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Medicine Hat becomes first Canadian community to eradicate chronic homelessness


Putting an end to homelessness is a feat that many communities consider to be very difficult.

However, the City of Medicine Hat, along with the Medicine Hat Community Housing Society (MHCHC), now say they've done just that.

"Becoming the first Canadian city to reach this achievement is a testament to the dedication and the intentional community based system approach to ending homelessness," said Jaime Rogers, the MHCHC’s manager of homeless and housing development in an online webinar on Wednesday morning.

"More so, it is a recognition to the system of care that is able to bring all people home."

They've achieved what is called functional zero chronic homelessness which means they have been able to prove that there were no more than three individuals experiencing chronic homelessness in the community for three months.

Chronic homelessness is defined as someone who has experienced 180 days of homelessness over the past year or have experienced recurrent homelessness over the past three years.

This is a huge accomplishment for the southeastern Alberta city which has a population of around 65,000 people.

Since 2009, more than 1,323 homeless people, 358 of whom were chronic, have acquired a place to live through Housing First programs like the MHCHC.

Of those 1.323 people, 328 were children.

Rogers says it's been a difficult road to find housing for homeless but hopes other communities will do what they can to follow suit.

"People will continue to experience homelessness for various reasons and it is our responsibility, as Canadians, to ensure this work continues," she said.

However, homelessness is never really permanent.

In 2015, Medicine Hat made headlines for being the first and only Canadian city to end homelessness.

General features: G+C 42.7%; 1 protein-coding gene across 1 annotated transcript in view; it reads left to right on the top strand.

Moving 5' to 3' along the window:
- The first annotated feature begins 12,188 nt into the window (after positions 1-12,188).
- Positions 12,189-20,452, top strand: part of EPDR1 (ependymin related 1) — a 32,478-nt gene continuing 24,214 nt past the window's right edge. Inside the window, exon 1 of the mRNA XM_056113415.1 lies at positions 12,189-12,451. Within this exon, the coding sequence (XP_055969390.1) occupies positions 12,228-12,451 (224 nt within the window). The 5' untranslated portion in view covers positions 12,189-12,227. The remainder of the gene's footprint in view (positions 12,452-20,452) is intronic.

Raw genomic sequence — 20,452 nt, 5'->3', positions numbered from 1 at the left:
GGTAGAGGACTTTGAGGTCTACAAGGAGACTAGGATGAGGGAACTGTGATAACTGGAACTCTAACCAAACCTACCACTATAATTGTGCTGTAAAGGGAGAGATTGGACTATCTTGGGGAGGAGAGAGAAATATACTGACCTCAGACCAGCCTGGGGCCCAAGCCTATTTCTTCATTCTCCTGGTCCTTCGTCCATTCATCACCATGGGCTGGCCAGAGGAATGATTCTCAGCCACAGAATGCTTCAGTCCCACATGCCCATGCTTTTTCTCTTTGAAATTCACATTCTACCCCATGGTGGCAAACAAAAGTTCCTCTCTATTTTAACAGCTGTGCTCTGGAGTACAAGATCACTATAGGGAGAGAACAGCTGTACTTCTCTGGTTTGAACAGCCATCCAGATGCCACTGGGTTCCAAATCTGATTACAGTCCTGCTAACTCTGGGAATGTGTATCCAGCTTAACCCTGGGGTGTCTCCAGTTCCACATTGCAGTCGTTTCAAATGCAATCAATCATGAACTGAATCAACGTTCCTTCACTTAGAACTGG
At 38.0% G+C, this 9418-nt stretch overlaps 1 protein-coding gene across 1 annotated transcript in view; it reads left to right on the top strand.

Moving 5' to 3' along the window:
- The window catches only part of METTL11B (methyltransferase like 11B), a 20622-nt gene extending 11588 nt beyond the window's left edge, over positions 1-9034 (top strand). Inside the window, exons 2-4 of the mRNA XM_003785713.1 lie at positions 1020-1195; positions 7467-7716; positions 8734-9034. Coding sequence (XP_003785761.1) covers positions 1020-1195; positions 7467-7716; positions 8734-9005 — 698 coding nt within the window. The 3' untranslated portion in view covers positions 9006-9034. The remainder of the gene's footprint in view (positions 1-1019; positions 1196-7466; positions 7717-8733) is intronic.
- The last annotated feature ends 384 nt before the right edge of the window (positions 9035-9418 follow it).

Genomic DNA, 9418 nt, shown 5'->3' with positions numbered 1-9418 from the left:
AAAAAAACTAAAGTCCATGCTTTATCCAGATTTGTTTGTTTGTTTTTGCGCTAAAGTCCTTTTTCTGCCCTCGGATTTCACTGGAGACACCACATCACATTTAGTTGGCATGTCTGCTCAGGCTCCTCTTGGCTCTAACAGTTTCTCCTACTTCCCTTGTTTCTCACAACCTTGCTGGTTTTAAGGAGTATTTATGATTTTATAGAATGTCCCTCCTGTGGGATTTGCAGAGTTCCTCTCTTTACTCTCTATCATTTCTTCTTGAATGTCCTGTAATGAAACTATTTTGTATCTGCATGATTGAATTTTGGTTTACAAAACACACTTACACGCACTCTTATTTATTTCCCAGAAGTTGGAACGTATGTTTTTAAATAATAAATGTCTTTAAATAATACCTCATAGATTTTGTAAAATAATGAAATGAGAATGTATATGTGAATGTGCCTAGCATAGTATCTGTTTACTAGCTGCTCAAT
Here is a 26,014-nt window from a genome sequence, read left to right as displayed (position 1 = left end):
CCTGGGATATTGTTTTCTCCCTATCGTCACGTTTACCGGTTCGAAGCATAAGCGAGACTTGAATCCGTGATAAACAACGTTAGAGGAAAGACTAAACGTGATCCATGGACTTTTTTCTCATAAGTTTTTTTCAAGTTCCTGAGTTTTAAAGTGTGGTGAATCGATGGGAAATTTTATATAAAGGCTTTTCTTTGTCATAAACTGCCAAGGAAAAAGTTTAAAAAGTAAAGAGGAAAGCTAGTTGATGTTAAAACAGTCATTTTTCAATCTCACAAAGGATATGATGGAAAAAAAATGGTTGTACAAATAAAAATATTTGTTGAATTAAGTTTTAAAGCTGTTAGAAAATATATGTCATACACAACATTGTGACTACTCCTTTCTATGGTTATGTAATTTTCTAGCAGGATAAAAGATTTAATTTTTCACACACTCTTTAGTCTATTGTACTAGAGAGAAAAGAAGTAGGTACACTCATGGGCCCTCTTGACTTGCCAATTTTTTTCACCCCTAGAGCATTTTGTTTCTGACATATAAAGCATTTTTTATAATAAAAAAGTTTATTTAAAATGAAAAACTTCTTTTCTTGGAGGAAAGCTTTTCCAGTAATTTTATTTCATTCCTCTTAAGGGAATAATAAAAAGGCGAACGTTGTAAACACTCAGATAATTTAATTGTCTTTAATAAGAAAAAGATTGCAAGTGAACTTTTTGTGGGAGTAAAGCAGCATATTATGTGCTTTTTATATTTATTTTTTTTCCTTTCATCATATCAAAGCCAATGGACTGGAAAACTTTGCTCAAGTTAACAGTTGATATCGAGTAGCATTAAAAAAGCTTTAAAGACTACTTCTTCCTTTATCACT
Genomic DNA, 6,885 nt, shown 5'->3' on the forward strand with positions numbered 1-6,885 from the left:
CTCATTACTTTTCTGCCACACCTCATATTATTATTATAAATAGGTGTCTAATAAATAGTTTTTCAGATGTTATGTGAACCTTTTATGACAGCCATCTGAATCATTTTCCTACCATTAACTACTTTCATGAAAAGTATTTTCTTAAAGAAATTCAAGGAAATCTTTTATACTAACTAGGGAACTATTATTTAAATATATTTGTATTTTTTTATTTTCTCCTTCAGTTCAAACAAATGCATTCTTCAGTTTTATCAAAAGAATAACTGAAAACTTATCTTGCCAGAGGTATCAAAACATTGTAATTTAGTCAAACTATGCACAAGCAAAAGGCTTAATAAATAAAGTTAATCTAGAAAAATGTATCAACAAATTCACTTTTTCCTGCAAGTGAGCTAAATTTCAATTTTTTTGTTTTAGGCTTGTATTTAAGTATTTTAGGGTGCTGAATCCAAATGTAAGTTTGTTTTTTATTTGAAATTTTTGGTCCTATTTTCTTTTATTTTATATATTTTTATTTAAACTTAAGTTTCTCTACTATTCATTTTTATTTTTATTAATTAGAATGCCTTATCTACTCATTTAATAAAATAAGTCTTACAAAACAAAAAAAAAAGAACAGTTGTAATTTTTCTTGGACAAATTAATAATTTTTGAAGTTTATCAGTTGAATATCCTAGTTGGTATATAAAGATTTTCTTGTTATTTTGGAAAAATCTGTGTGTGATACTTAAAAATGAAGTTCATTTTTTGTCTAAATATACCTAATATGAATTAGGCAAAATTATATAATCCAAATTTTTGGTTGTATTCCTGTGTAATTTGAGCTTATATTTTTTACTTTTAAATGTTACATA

However, this was based on a system they had built as opposed to this new one which is federally approved.

The current system follows the Canadian Alliance to End Homelessness's (CAEH) most recent definition of functional zero chronic homelessness.

There are 39 communities across Canada, including Medicine Hat, that have joined up with the CAEH's Built for Zero campaign.

Medicine Hat's Mayor Ted Clugston is proud of what the city has been able to do time and again.

"It all comes down to hope and I think Medicine Hat is providing that hope, that beacon," said Clugston.

"I had never realized how important that was until 2015 when we started announcing that we had solved homelessness."

In any given year across Canada, more than 235,000 people experience homelessness, but communities like Medicine Hat are stepping up to end the cycle.

"We still have more work to accomplish," said Rogers.

"We will continue to improve our overall systems responses, prevention services and work to increase the supply of housing throughout the country. For those of you who are not yet housed, we have not forgotten about you."

To learn more on the fight against homelessness in Canada, you can visit the Canadian Alliance of Homelessness's website. Top Stories

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